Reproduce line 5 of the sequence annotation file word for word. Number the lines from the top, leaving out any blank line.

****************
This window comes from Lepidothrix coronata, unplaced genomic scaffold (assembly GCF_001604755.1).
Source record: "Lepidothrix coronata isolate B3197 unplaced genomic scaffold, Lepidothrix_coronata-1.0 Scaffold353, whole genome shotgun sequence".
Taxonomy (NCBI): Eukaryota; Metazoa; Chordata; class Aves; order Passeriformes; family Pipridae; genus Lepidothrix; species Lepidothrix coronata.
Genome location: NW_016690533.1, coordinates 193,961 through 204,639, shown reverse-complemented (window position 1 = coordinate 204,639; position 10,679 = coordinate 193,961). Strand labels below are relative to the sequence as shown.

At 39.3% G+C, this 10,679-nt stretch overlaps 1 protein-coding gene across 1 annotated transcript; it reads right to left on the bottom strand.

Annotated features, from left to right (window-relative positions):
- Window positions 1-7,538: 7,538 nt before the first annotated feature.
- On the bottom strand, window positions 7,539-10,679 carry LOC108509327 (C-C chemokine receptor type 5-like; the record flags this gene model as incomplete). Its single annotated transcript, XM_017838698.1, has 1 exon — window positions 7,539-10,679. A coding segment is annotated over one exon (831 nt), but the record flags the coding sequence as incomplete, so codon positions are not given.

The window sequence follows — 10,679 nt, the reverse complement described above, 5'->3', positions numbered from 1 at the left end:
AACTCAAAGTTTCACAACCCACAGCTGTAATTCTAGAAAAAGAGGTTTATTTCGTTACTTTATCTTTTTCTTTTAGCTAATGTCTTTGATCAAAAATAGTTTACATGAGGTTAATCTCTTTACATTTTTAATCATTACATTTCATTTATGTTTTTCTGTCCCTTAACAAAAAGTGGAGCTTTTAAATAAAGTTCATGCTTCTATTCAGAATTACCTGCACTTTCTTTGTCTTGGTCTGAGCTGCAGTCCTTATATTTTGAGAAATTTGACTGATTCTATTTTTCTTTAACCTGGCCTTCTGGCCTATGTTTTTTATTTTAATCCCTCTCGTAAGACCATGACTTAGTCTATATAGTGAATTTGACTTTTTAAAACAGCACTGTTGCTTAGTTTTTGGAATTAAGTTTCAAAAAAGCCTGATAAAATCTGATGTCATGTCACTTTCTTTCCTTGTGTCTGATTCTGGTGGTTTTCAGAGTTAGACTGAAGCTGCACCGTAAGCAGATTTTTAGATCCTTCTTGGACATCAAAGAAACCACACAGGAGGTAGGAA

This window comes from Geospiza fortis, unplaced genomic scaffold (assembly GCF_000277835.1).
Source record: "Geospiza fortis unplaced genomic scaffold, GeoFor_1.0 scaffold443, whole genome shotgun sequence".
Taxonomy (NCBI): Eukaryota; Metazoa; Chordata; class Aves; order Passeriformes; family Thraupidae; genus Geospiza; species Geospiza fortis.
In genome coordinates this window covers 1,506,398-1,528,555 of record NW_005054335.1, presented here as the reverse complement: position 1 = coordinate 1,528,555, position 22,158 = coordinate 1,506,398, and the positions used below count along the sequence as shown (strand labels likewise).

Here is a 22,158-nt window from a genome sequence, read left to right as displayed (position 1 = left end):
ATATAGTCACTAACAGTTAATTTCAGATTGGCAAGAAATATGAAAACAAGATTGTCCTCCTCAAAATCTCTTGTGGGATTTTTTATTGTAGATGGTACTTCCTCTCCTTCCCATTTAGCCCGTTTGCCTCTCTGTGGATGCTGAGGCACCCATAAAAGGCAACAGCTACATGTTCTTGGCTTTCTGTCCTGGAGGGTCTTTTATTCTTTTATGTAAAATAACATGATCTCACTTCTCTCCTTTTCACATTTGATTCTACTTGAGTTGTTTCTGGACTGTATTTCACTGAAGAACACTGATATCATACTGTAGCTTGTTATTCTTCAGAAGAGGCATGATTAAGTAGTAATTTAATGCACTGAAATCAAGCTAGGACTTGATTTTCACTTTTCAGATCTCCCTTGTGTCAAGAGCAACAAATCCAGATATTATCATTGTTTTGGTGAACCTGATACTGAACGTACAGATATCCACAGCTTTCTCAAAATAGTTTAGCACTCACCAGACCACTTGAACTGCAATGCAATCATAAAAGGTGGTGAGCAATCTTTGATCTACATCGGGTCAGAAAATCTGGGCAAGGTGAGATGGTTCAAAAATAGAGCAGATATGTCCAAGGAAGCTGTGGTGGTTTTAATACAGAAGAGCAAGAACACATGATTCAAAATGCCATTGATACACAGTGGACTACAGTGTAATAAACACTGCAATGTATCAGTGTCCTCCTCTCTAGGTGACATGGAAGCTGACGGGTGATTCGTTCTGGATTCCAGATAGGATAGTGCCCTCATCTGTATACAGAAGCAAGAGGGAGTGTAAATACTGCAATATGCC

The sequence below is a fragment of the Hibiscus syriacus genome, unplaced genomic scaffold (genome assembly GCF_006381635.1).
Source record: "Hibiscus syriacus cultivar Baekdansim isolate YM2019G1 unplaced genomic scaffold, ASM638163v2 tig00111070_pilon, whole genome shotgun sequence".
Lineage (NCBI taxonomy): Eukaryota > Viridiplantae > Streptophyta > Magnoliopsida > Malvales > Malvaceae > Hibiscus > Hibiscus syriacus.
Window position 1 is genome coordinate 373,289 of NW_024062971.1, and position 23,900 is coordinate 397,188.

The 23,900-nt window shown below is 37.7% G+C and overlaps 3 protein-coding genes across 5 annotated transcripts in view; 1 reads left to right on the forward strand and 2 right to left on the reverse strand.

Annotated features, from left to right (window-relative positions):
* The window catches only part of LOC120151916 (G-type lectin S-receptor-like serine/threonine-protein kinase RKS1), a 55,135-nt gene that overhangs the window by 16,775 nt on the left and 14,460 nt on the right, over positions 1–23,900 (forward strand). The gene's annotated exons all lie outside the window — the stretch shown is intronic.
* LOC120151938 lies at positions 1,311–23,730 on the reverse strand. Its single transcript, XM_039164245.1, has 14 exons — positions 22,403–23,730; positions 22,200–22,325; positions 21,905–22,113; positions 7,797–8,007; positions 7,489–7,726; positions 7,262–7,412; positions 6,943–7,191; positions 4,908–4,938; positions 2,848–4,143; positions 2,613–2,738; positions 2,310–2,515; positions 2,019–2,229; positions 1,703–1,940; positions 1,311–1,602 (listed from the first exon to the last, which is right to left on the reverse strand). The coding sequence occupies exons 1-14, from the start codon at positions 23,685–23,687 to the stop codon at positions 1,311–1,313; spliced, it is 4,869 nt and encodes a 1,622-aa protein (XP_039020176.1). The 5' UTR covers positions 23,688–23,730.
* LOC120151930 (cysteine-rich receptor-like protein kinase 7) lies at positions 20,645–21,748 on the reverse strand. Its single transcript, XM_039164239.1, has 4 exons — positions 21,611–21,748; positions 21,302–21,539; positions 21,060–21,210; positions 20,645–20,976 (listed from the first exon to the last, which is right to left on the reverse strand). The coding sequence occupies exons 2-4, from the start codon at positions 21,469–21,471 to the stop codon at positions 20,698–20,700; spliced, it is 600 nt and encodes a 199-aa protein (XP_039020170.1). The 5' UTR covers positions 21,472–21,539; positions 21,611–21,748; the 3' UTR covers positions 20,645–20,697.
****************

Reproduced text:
At 39.3% G+C, this 10,679-nt stretch overlaps 1 protein-coding gene across 1 annotated transcript; it reads right to left on the bottom strand.